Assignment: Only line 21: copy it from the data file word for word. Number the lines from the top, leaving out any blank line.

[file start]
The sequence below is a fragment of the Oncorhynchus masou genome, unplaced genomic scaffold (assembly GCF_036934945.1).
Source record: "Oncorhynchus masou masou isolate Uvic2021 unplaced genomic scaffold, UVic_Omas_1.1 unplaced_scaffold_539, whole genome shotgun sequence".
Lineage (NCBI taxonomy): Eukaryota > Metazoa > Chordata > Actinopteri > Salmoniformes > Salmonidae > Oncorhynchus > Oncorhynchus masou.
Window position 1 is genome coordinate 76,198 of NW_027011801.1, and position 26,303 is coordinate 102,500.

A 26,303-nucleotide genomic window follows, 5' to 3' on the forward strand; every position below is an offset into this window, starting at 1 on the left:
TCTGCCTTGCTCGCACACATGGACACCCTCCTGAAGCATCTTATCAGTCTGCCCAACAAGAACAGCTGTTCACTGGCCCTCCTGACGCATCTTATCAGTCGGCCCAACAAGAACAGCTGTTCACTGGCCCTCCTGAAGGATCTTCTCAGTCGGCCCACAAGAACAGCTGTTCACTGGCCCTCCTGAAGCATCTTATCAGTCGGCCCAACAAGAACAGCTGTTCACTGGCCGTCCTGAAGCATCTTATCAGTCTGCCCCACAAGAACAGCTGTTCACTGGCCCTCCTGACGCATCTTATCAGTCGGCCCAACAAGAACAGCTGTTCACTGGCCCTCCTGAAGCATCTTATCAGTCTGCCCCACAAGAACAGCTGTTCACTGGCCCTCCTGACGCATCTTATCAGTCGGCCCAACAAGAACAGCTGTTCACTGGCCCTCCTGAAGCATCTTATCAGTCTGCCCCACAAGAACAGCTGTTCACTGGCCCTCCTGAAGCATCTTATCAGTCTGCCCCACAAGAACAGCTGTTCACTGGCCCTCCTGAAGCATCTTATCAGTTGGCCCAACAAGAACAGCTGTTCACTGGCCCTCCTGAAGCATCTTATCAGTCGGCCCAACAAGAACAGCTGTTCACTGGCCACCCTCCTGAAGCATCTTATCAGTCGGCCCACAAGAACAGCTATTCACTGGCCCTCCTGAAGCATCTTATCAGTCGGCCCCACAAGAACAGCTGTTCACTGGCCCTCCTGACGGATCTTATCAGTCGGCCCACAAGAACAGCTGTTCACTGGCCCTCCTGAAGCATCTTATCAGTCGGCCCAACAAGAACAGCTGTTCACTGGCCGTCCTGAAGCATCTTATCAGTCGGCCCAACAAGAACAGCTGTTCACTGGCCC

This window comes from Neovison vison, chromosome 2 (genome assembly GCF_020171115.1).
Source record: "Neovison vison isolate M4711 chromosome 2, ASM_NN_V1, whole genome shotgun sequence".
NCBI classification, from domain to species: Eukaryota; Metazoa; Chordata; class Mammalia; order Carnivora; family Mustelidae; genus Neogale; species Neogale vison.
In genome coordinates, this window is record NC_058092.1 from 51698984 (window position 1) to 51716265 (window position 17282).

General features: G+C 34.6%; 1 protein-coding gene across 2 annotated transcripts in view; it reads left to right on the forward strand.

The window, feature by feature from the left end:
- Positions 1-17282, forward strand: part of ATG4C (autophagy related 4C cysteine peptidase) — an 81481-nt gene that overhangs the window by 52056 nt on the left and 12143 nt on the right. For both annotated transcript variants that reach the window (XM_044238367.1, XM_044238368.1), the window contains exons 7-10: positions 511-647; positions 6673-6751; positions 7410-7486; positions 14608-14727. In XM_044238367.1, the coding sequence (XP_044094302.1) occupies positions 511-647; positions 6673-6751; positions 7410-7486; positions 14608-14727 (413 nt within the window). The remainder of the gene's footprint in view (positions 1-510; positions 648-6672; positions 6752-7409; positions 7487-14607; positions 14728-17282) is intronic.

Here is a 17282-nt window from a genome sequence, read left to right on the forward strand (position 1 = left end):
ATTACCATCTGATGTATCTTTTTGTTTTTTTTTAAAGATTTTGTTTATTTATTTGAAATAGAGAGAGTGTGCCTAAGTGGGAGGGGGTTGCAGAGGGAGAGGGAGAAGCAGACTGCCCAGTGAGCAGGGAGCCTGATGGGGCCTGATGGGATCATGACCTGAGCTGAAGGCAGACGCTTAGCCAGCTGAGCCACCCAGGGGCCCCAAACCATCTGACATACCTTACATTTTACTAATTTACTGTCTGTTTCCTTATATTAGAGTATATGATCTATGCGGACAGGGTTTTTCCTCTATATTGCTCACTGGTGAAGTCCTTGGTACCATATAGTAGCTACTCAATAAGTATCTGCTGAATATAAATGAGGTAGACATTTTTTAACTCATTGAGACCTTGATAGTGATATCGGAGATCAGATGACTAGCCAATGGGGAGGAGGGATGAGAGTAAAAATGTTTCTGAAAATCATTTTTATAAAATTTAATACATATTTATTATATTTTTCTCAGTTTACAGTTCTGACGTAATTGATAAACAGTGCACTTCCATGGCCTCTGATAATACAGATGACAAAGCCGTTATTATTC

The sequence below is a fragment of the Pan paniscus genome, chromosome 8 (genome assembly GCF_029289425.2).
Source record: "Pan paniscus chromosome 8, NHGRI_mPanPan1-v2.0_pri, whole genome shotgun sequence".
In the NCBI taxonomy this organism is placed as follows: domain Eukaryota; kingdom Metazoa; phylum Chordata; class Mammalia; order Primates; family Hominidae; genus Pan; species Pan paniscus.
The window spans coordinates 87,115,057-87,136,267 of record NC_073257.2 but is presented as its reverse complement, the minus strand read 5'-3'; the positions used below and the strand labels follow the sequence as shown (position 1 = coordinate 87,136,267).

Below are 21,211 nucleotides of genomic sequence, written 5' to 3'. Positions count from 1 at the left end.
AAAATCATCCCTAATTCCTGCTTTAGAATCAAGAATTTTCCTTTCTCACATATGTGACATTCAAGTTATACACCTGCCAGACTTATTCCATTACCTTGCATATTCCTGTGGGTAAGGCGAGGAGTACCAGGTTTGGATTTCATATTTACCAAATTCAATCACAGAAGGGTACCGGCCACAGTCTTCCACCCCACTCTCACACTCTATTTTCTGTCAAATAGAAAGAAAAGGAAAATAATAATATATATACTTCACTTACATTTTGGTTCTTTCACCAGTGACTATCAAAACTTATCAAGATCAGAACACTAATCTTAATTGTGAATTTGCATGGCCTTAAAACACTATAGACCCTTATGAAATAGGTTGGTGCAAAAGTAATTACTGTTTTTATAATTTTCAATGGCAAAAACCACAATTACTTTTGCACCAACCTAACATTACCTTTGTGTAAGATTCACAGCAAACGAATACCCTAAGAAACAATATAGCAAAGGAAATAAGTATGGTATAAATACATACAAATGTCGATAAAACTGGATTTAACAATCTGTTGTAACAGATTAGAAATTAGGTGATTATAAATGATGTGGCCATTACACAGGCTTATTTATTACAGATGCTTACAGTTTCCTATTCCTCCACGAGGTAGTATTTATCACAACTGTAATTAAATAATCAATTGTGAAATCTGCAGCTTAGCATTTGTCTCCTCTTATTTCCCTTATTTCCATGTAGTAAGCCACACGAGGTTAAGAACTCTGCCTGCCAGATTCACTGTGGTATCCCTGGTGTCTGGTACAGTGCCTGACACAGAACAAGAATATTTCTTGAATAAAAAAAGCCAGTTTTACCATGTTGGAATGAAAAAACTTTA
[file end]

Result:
AAAATCATCCCTAATTCCTGCTTTAGAATCAAGAATTTTCCTTTCTCACATATGTGACATTCAAGTTATACACCTGCCAGACTTATTCCATTACCTTGCATATTCCTGTGGGTAAGGCGAGGAGTACCAGGTTTGGATTTCATATTTACCAAATTCAATCACAGAAGGGTACCGGCCACAGTCTTCCACCCCACTCTCACACTCTATTTTCTGTCAAATAGAAAGAAAAGGAAAATAATAATATATATACTTCACTTACATTTTGGTTCTTTCACCAGTGACTATCAAAACTTATCAAGATCAGAACACTAATCTTAATTGTGAATTTGCATGGCCTTAAAACACTATAGACCCTTATGAAATAGGTTGGTGCAAAAGTAATTACTGTTTTTATAATTTTCAATGGCAAAAACCACAATTACTTTTGCACCAACCTAACATTACCTTTGTGTAAGATTCACAGCAAACGAATACCCTAAGAAACAATATAGCAAAGGAAATAAGTATGGTATAAATACATACAAATGTCGATAAAACTGGATTTAACAATCTGTTGTAACAGATTAGAAATTAGGTGATTATAAATGATGTGGCCATTACACAGGCTTATTTATTACAGATGCTTACAGTTTCCTATTCCTCCACGAGGTAGTATTTATCACAACTGTAATTAAATAATCAATTGTGAAATCTGCAGCTTAGCATTTGTCTCCTCTTATTTCCCTTATTTCCATGTAGTAAGCCACACGAGGTTAAGAACTCTGCCTGCCAGATTCACTGTGGTATCCCTGGTGTCTGGTACAGTGCCTGACACAGAACAAGAATATTTCTTGAATAAAAAAAGCCAGTTTTACCATGTTGGAATGAAAAAACTTTA